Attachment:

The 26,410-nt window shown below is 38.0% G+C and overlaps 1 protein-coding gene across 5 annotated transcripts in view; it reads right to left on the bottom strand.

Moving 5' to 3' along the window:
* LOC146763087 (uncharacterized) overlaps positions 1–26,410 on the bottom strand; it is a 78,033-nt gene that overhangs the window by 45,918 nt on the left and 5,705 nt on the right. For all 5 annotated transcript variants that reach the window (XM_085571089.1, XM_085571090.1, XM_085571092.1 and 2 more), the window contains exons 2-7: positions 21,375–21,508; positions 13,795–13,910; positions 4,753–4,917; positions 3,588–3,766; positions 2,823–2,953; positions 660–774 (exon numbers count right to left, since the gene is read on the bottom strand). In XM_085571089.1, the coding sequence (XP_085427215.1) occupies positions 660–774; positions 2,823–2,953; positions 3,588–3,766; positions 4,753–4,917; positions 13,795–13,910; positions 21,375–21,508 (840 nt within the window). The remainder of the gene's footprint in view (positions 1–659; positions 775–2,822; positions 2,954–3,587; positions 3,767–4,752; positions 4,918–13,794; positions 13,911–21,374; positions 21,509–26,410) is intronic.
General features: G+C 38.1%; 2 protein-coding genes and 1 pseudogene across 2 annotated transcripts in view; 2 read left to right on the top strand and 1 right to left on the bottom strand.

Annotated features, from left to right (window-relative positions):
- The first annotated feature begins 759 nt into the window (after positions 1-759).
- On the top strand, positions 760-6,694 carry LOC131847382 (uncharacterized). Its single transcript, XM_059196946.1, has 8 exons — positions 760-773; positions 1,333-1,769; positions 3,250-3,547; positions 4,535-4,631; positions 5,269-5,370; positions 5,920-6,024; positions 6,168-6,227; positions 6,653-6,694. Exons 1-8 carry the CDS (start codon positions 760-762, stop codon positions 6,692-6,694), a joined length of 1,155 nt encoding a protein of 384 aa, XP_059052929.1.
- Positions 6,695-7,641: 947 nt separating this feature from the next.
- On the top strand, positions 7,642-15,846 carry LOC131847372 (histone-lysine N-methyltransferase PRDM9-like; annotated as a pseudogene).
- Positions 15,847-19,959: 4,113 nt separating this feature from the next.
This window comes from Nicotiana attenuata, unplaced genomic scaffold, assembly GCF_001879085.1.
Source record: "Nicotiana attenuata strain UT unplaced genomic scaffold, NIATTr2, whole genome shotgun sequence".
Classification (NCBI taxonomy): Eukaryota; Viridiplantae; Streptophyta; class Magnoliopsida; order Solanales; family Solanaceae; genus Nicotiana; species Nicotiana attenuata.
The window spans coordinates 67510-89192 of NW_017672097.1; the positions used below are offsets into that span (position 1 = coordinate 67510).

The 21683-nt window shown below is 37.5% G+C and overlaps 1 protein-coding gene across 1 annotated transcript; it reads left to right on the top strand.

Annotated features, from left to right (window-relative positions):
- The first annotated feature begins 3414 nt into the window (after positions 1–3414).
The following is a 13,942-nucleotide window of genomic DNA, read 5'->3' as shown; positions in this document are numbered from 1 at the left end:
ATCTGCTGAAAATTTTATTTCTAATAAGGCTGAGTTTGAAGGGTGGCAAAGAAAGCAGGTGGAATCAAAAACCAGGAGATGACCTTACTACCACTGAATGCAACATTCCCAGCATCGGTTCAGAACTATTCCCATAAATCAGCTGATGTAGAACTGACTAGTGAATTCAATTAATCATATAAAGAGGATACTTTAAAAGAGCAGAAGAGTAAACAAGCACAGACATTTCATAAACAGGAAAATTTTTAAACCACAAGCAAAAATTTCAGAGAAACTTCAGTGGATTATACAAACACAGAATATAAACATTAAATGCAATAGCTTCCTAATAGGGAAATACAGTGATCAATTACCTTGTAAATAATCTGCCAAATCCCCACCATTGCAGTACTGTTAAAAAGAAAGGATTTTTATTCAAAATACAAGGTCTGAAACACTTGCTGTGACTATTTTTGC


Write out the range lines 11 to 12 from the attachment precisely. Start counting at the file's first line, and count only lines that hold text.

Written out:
This window comes from Nicotiana attenuata, unplaced genomic scaffold, assembly GCF_001879085.1.
Source record: "Nicotiana attenuata strain UT unplaced genomic scaffold, NIATTr2, whole genome shotgun sequence".